In recent years, PAM solutions have become more sophisticated, making them robust security management tools in themselves. While credential vaulting, password rotation, controlled elevation and delegation of privileges, session establishment and activity monitoring are now almost standard features, more advanced capabilities such as privileged user analytics, risk-based session monitoring, advanced threat protection, and the ability to embrace PAM scenarios in an enterprise governance program are becoming the new standard to protect against today’s threats. Many vendors are integrating these features into comprehensive PAM suites while a new generation of providers are targeting niche areas of Privileged Access Management. Overall, it is one of the more dynamic and interesting parts of security and access management.
1.1.1 The impact of agile development and DevOps on PAM
The pressure on organizations to develop their IT infrastructures within an automated Continuous Integration and Delivery framework (CI/CD) is increasing. The directive is from senior management who wish to see improvements in competitiveness through IT, and IT team leaders looking for boosts in software productivity and efficiency to meet the demands of senior management. Modern organizations are an unwieldy mixture of interconnected code and applications including microservices, APIs, desktop apps and mobile apps and to keep all these up to speed requires a constant stream of updates and patches – not to mention the roll out of brand-new software projects. It is not uncommon today for applications to be updated many times a day.
Today, the CI/CD trend impacts as much on third party and customer facing, software driven products as it does on internal IT projects. In a world seeking perfection, nothing is ever finished. At the heart of this process is the DevOps IT team culture which emerged to break down the traditional engineering and operations silos that existed previously, and often stalled software development, and introduced errors. It was found that co-operation between the teams and the breakdown of traditional IT roles helped facilitate the desired CI/CD framework as developers became used to agile turnaround and rapid software delivery times.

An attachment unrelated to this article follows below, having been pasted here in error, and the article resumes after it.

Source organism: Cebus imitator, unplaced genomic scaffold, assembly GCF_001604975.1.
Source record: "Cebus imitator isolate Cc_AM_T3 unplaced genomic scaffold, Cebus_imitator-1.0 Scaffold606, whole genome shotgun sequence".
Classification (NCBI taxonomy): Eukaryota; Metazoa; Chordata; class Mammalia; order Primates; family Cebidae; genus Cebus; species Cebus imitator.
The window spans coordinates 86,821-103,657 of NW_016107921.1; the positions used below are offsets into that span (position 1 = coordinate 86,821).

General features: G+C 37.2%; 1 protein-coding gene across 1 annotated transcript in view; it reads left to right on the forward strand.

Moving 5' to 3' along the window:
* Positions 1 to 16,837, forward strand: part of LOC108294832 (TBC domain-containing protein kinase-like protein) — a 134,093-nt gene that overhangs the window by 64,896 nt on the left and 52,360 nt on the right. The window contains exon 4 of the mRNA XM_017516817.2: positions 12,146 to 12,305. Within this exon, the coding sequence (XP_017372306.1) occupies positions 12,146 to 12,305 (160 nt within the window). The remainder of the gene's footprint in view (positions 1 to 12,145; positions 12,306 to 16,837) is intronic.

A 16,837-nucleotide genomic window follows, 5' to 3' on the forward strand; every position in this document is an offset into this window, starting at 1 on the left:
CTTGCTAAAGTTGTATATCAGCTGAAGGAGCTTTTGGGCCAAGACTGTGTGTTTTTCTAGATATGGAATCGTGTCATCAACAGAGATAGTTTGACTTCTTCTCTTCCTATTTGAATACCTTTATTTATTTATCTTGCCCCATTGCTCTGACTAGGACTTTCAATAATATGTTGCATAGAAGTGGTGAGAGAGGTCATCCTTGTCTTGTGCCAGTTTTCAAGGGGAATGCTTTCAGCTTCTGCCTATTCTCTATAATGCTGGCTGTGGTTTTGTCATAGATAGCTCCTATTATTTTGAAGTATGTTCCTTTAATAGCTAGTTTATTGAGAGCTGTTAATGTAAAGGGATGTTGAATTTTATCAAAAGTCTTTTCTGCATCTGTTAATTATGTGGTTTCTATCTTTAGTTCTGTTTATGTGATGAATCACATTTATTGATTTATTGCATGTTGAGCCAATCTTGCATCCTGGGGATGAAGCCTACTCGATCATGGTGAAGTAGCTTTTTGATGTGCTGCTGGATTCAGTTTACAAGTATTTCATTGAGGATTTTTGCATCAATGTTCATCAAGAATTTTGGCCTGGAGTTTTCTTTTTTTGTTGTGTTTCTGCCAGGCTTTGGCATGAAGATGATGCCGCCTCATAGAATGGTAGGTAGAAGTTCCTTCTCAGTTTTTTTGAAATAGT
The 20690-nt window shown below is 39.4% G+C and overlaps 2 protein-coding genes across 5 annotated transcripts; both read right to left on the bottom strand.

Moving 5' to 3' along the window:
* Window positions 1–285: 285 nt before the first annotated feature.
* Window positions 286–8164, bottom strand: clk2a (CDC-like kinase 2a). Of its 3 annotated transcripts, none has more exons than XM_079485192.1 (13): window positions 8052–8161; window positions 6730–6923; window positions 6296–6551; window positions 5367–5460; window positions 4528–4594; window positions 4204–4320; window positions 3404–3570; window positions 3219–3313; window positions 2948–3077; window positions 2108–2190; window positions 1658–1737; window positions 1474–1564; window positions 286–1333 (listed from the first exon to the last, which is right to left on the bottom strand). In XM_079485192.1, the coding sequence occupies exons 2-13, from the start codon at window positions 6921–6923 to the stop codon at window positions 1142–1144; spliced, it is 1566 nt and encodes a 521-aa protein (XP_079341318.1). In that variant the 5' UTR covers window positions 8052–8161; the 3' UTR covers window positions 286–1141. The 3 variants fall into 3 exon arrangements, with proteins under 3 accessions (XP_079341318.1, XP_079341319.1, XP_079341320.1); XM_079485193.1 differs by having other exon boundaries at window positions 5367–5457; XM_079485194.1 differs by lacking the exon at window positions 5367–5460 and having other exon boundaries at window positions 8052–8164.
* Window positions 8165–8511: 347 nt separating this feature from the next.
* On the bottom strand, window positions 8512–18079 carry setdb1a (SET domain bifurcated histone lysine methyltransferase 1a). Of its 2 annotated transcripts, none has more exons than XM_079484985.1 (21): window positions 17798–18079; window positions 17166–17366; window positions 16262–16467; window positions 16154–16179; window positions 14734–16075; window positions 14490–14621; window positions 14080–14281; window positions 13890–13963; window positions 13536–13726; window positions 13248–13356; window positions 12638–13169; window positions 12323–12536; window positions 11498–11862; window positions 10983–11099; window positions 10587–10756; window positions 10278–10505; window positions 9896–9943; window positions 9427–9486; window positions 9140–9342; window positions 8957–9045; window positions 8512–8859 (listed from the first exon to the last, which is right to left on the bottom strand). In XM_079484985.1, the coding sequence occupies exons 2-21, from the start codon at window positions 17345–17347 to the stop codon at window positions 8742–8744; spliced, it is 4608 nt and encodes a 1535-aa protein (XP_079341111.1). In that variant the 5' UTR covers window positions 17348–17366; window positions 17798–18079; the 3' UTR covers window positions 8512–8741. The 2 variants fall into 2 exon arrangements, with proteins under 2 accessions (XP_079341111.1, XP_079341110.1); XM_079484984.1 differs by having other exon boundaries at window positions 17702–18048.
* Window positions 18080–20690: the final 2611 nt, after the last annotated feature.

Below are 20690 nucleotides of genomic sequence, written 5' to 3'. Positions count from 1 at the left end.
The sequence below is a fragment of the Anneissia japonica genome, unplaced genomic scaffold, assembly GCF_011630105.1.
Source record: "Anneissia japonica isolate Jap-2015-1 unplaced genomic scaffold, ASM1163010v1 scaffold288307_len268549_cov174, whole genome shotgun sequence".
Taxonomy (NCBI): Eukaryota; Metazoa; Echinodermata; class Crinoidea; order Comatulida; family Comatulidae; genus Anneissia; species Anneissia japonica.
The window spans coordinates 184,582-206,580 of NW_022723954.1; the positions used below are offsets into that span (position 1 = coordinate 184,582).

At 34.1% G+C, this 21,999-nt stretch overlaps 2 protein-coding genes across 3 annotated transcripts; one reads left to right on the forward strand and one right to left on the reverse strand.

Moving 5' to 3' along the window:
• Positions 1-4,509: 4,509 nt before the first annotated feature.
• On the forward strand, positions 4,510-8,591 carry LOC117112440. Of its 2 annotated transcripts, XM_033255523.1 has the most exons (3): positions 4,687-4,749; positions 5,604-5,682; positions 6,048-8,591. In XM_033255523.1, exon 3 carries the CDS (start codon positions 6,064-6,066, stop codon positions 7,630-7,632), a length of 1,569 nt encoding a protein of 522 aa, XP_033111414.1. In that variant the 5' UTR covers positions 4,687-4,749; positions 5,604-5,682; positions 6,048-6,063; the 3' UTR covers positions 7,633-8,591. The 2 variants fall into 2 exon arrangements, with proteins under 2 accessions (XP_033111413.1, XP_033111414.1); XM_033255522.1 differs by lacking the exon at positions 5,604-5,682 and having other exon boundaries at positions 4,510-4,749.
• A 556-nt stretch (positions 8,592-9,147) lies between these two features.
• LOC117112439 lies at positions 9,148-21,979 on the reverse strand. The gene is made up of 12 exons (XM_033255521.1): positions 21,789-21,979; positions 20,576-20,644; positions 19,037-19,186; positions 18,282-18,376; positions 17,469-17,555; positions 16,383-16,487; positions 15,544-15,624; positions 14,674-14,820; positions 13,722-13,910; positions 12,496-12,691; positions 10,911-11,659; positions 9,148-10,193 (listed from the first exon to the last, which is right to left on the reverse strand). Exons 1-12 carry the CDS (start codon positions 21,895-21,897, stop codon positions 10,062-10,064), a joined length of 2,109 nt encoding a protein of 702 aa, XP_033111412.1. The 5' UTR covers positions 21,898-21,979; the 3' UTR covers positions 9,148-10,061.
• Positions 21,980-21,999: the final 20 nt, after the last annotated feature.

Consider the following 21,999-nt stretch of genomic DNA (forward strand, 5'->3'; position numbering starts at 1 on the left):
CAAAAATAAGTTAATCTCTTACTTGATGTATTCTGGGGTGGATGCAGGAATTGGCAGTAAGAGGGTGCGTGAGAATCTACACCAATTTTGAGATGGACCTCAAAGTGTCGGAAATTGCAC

Transparent Security platforms including PAM must be embedded within the CI/CD lifecycle that DevOps teams work within. A security feedback mechanism is also advisable to allow DevOps and other agile development teams to act quickly on vulnerabilities as they arise.
1.1.2 Why DevOps is now critical to managing privileged accounts in organizations
Those working in DevOps store, compile and test code that will involve privileged access to specific data sources, tools, applications and other resources that are classified as confidential, and must be kept secure. Today, this will include individual pieces of code, containers, and APIs as well as discrete data that relates to company projects or individuals.
DevOps will access and process privileged data and entities on a continuous basis. Without a platform to monitor, record and control this access, countless vulnerabilities will be introduced every day. For example, developers committed to their job, will often perform actions that make their operations quicker but introduce security risks. They may locally store or share credentials to privileged tools and data or embed them within an application or container they are working with. Developers may share passwords and code, and admins may allow privilege to users on an ad hoc bases – a process known as privilege creep.
The challenge is finding a PAM solution that can work at the pressure and speed that DevOps already work to and keep all secrets secure. It must not get in the way - it must be secure and accountable through integrated tools or via third-party integrations. In this Leadership Compass we assess those PAM vendors that are addressing the needs of DevOps and agile environments. Some are offering DevOps capabilities as an add-on to existing suites, while others offer specific authentication toolsets that work well with providing privileged access to DevOps teams and non-human users. Currently vendors offer traditional vaults or certificates to authenticate users within the DevOps environment (see Figure 3).